Cloudpunk utilizes voxel-based graphics to represent its world. I often find voxels in videogames ugly, a lazy shortcut smuggled into the realm of acceptance by piggybacking on the success of Minecraft. But Cloudpunk makes the aesthetic work. Its voxels are much smaller and denser than in most other voxel-built videogames, creating an illusion of smooth beauty from a distance that becomes ugly and jagged when viewed up close—much like the world of Cloudpunk itself. The use of light is also impressive, almost everything existing in darkness but lit on one side by the neon lights that adorn the buildings above, a constant reminder of the corporate advertising that blemishes what should be a person’s home. It’s not the best looking videogame out there, but it is memorable and distinct.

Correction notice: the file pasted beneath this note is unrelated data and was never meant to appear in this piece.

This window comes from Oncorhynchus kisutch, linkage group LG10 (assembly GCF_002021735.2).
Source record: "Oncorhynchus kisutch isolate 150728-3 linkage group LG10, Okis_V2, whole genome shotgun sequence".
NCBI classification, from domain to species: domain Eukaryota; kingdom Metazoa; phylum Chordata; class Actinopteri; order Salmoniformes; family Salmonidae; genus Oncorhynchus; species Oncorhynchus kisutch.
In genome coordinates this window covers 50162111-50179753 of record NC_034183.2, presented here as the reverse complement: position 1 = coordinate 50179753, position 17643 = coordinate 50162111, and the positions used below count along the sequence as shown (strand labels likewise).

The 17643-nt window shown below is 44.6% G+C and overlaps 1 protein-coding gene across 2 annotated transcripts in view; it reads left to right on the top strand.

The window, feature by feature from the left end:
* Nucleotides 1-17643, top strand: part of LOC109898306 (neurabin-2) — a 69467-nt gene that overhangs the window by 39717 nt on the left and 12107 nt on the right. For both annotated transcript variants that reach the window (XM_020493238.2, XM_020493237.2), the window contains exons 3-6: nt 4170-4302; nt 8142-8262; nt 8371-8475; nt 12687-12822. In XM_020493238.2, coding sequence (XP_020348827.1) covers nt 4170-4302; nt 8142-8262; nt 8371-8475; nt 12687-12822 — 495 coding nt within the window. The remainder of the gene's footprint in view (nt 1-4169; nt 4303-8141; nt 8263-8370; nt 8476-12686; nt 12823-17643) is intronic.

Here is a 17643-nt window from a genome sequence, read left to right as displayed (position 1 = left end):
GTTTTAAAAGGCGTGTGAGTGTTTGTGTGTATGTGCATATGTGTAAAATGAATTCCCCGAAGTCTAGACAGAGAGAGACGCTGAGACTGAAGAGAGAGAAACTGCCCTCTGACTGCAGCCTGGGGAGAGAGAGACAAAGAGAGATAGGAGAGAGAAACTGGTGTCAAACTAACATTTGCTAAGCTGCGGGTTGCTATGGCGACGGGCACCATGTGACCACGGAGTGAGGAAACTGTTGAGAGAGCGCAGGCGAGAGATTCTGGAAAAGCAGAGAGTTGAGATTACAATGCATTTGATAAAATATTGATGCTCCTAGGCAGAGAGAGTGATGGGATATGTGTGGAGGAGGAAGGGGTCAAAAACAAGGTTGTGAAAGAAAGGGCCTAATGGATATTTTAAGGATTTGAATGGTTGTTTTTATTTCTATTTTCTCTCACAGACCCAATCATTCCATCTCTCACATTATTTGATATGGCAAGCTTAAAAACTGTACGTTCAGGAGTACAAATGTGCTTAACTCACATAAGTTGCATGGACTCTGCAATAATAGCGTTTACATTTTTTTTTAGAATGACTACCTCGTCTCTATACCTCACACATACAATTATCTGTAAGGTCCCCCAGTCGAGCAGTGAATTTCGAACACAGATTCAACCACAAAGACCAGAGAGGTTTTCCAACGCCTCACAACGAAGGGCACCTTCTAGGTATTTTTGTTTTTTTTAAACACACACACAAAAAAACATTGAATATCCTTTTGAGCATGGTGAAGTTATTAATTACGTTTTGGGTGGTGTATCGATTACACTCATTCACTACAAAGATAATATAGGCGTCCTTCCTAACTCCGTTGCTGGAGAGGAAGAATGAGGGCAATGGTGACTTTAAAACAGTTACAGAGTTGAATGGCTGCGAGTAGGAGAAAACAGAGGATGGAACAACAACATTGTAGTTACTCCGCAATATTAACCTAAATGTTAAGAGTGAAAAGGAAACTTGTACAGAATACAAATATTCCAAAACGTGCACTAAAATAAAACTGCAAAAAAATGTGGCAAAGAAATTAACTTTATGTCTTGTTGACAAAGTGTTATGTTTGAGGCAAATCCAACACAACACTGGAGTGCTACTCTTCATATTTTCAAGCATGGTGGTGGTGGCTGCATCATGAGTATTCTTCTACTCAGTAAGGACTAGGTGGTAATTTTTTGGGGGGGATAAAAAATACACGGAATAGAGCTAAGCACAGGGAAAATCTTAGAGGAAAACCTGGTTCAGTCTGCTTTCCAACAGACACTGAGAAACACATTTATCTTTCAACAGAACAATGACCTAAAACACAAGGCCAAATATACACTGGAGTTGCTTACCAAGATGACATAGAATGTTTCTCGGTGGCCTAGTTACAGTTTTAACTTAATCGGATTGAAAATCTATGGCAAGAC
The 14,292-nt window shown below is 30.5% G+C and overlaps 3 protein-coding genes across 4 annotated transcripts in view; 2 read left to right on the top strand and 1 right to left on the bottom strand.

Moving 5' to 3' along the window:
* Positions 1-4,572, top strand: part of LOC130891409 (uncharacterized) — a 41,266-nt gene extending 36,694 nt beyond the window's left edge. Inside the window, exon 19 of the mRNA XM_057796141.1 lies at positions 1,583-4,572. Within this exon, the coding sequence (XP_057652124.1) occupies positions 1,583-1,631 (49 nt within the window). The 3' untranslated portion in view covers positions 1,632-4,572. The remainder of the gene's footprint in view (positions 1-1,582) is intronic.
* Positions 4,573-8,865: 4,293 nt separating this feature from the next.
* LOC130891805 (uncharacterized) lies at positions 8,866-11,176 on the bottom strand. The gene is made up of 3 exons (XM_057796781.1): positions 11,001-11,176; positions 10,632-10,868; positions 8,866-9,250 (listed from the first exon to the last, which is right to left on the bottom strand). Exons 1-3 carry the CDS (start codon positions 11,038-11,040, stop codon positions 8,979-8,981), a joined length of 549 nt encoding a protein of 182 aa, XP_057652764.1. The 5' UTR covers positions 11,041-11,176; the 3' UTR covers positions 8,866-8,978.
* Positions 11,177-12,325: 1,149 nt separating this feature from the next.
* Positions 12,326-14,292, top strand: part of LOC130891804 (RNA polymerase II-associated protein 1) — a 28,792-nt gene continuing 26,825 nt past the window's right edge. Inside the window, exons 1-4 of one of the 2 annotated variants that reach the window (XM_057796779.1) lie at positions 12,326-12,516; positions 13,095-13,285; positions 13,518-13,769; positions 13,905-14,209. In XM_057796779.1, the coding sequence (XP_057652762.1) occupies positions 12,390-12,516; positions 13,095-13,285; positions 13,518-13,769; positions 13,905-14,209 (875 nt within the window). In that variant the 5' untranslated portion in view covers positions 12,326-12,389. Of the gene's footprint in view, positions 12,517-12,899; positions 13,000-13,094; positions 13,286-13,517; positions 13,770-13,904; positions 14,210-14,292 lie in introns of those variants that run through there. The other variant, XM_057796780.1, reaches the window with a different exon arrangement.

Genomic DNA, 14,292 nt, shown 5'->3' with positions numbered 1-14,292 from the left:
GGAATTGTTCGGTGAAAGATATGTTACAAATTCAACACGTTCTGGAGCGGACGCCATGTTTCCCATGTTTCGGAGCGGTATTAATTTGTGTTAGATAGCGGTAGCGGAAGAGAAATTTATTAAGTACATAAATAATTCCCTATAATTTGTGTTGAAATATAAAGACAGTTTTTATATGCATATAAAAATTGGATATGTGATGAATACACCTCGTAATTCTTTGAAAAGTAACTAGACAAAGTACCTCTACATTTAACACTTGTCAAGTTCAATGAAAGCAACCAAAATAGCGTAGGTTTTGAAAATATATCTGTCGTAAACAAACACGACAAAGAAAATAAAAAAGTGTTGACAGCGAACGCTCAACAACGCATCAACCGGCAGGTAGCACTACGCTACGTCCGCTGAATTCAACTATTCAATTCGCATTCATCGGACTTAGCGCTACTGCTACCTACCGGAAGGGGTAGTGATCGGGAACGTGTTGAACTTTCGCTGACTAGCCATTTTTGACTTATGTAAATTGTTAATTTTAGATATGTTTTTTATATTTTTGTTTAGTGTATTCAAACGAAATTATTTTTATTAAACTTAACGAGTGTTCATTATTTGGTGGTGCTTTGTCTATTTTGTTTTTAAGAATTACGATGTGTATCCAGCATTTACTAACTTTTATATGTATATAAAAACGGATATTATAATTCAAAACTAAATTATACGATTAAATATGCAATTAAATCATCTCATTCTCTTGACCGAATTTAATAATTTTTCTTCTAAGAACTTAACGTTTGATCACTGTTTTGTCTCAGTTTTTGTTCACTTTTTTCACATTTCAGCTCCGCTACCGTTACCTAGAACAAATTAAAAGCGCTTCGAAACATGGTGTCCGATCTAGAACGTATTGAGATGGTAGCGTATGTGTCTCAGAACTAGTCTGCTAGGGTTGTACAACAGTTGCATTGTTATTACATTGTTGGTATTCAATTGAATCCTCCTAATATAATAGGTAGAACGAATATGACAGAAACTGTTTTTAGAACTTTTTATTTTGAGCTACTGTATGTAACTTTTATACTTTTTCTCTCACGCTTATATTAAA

Cloudpunk never tries to be more than what it is. It’s a narratively-driven videogame that uses a flying car to move player and player character around a sandbox, but since obstacle courses and races will not advance Rania’s story, there are none to be found. It’s a cyberpunk setting that doesn’t explore anything new in the cyberpunk genre, but fulfills its requirements well. It’s like a lesser-known work in a science-fiction compilation, the kind that is listed in the table of contents but never on the cover, respectable but not notable. I wish all the plot threads that entangle Rania on her first night on the job had joined together into a beautiful fibrous rope, since this lack of cohesion is the main thing holding the narrative back. But I still enjoyed Cloudpunk, and I believe genre fans will enjoy it as well.